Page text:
A Divided Nation, A Divided Outcome
While there are still several races that have not yet been called, the top-line message from the 2018 midterms will be this: The United States remains a country divided between two fundamentally different political ideologies. While it was certainly a good year to be a Democrat running for office—the party seized control of the House of Representatives for the first time since 2010 –it wasn’t the banner outcome for which the party had been hoping.
By 9 p.m. last night CNN’s Jake Tapper had declared, “This is not a blue wave.”
In the House, as of early Wednesday morning, Democrats had gained a net 27 seats, enough to claim a four-seat majority with nearly two-dozen races across the country still not called. While the Democrats’ margin will almost certainly grow as winners in these races are ultimately declared over the coming days and weeks, it is clear that net gain in the House for Democrats will not match the 63 seats that Republicans stole from Democrats in President Barack Obama’s first midterm election in 2010 or the 54 the party won in 1994 after
President Bill Clinton’s first term. Even a small majority, though, is enough to put Rep. Nancy Pelosi (D-Calif.) back in charge as Speaker of the House. (While there are rumblings among Democrats of a challenge to Pelosi for the speakership, she’s expected to prevail.)
The Senate is an entirely different story. Even with a battleground that was unfavorable to them, at the outset of this election cycle Senate Democrats had been hoping for an anti-Trump wave that would provide them with the two-seat gain they needed to carry them into the majority. Instead, the party will be down at least two seats, having lost at least three—Indiana, Missouri, and North Dakota—of the 26 Senate seats it had in cycle and only managing to steal away only one—Nevada—of the nine seats that the GOP held before Election Day. In a development that the White House and Senate Republicans touted throughout the evening, each of the Democratic senators who lost Tuesday voted against Supreme Court Justice Brett Kavanaugh. Sen. Joe Manchin (D-W.Va.), who voted in the affirmative, survived.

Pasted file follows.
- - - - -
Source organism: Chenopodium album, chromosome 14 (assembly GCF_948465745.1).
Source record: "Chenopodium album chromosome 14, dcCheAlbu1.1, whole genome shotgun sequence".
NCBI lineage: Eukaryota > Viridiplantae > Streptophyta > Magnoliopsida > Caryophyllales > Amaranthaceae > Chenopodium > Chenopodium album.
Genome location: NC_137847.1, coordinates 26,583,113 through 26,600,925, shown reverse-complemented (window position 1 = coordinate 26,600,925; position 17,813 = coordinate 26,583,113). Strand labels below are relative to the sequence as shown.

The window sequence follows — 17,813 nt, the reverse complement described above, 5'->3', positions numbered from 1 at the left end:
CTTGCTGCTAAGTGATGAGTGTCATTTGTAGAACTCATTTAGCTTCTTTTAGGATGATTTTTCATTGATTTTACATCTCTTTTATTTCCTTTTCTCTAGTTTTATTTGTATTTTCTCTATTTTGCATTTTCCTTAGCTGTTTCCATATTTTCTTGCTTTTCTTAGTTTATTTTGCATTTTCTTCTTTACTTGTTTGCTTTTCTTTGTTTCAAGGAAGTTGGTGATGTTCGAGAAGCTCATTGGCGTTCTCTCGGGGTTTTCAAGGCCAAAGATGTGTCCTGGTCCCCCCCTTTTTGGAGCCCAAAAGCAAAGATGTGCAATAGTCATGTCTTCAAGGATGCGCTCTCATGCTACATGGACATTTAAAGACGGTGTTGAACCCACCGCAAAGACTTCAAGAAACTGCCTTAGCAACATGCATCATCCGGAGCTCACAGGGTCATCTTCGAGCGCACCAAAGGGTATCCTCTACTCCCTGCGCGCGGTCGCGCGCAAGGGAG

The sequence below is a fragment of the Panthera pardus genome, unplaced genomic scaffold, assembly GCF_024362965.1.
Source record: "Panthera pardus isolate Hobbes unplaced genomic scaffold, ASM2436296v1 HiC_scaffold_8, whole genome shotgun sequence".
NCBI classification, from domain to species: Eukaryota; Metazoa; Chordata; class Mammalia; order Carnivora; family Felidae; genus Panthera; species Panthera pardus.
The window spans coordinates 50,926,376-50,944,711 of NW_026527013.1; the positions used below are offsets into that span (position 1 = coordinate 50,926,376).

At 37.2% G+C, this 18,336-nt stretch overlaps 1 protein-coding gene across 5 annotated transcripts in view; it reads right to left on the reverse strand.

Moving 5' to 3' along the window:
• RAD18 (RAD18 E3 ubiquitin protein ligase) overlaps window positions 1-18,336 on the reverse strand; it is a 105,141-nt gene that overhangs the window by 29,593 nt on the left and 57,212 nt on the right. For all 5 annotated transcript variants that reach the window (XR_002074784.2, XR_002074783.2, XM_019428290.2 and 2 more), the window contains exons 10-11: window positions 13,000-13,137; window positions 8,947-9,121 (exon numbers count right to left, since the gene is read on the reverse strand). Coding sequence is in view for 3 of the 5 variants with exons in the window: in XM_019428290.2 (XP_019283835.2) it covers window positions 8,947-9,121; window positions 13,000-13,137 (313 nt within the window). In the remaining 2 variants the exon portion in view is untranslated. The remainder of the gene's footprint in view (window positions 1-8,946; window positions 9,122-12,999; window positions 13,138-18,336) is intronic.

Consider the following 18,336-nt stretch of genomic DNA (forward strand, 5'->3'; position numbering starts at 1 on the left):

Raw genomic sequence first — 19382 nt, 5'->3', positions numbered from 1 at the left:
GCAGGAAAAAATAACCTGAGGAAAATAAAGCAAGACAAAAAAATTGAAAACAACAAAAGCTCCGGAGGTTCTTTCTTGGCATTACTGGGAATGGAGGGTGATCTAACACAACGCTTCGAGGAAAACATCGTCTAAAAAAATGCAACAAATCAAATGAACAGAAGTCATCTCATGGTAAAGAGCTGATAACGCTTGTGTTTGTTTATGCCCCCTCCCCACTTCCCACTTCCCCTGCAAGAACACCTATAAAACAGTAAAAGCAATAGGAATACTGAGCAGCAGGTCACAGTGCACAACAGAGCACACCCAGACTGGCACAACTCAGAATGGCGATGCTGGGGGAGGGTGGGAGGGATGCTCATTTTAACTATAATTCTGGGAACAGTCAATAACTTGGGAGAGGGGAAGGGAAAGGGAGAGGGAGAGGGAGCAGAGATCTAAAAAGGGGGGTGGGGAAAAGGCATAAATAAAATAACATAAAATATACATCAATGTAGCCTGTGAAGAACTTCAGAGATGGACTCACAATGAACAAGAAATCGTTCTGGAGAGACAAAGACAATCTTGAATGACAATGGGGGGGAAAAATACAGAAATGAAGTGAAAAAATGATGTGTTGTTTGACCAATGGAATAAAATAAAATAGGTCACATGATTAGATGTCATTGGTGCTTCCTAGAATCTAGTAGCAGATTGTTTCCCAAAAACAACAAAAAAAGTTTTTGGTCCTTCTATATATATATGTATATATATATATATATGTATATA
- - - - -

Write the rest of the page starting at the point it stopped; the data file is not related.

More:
The Senate races in Arizona, Florida, Mississippi (a special election), and Montana still have no determined winner (Mississippi will go to a run off), but come January, Sen. Mitch McConnell, already the longest-serving GOP Senate majority leader ever, will begin his seventh term as Senate majority leader.
The Democrat wave was stronger in the states, owing somewhat to the fact that Republicans had many more governors’ seats in play—26 to Democrats’ nine. Democratic wins extended to most regions of the country. The party was able to wrest control of seven gubernatorial seats from the GOP: Illinois, Kansas, Maine, Michigan, Nevada, New Mexico, and Wisconsin. The party has held on to at least eight of its nine governorships—only the race in Connecticut has not yet been called.